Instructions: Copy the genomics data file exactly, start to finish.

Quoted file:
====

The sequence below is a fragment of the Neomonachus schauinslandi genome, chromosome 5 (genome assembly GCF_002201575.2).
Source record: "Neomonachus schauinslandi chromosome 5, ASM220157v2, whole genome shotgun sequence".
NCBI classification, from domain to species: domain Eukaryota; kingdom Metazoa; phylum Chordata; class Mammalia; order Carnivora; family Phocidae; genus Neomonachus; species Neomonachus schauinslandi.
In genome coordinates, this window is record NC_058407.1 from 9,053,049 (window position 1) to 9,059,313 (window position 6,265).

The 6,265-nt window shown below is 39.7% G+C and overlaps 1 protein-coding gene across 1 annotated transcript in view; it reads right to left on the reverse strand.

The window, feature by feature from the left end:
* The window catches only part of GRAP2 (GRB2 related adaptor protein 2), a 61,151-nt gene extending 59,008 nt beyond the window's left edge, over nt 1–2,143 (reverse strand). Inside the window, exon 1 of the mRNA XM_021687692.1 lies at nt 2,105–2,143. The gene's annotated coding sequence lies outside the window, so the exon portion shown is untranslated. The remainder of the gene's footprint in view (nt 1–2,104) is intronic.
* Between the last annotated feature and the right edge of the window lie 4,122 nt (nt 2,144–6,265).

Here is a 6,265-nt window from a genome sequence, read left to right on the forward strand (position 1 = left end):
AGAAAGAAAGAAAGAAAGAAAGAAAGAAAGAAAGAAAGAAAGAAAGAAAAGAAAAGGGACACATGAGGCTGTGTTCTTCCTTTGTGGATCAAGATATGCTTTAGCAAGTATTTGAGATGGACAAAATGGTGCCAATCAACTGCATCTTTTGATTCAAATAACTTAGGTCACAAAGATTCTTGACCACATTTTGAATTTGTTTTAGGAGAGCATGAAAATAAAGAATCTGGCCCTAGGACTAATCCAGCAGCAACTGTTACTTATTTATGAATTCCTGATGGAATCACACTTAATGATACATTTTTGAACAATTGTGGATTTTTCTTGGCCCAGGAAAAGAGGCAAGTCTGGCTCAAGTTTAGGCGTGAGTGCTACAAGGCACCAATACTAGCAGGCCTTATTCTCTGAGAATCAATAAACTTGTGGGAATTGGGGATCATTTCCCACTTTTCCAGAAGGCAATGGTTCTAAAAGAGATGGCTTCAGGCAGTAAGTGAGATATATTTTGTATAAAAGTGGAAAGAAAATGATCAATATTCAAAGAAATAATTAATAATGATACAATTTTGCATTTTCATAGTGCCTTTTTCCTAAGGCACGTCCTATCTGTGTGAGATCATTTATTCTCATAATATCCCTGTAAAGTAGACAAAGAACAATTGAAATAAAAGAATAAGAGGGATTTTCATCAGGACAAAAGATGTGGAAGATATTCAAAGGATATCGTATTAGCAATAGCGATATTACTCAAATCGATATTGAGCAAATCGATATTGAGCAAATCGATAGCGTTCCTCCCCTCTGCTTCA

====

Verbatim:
The sequence below is a fragment of the Neomonachus schauinslandi genome, chromosome 5 (genome assembly GCF_002201575.2).
Source record: "Neomonachus schauinslandi chromosome 5, ASM220157v2, whole genome shotgun sequence".
NCBI classification, from domain to species: domain Eukaryota; kingdom Metazoa; phylum Chordata; class Mammalia; order Carnivora; family Phocidae; genus Neomonachus; species Neomonachus schauinslandi.
In genome coordinates, this window is record NC_058407.1 from 9,053,049 (window position 1) to 9,059,313 (window position 6,265).

The 6,265-nt window shown below is 39.7% G+C and overlaps 1 protein-coding gene across 1 annotated transcript in view; it reads right to left on the reverse strand.

The window, feature by feature from the left end:
* The window catches only part of GRAP2 (GRB2 related adaptor protein 2), a 61,151-nt gene extending 59,008 nt beyond the window's left edge, over nt 1–2,143 (reverse strand). Inside the window, exon 1 of the mRNA XM_021687692.1 lies at nt 2,105–2,143. The gene's annotated coding sequence lies outside the window, so the exon portion shown is untranslated. The remainder of the gene's footprint in view (nt 1–2,104) is intronic.
* Between the last annotated feature and the right edge of the window lie 4,122 nt (nt 2,144–6,265).

Here is a 6,265-nt window from a genome sequence, read left to right on the forward strand (position 1 = left end):
AGAAAGAAAGAAAGAAAGAAAGAAAGAAAGAAAGAAAGAAAGAAAGAAAAGAAAAGGGACACATGAGGCTGTGTTCTTCCTTTGTGGATCAAGATATGCTTTAGCAAGTATTTGAGATGGACAAAATGGTGCCAATCAACTGCATCTTTTGATTCAAATAACTTAGGTCACAAAGATTCTTGACCACATTTTGAATTTGTTTTAGGAGAGCATGAAAATAAAGAATCTGGCCCTAGGACTAATCCAGCAGCAACTGTTACTTATTTATGAATTCCTGATGGAATCACACTTAATGATACATTTTTGAACAATTGTGGATTTTTCTTGGCCCAGGAAAAGAGGCAAGTCTGGCTCAAGTTTAGGCGTGAGTGCTACAAGGCACCAATACTAGCAGGCCTTATTCTCTGAGAATCAATAAACTTGTGGGAATTGGGGATCATTTCCCACTTTTCCAGAAGGCAATGGTTCTAAAAGAGATGGCTTCAGGCAGTAAGTGAGATATATTTTGTATAAAAGTGGAAAGAAAATGATCAATATTCAAAGAAATAATTAATAATGATACAATTTTGCATTTTCATAGTGCCTTTTTCCTAAGGCACGTCCTATCTGTGTGAGATCATTTATTCTCATAATATCCCTGTAAAGTAGACAAAGAACAATTGAAATAAAAGAATAAGAGGGATTTTCATCAGGACAAAAGATGTGGAAGATATTCAAAGGATATCGTATTAGCAATAGCGATATTACTCAAATCGATATTGAGCAAATCGATATTGAGCAAATCGATAGCGTTCCTCCCCTCTGCTTCA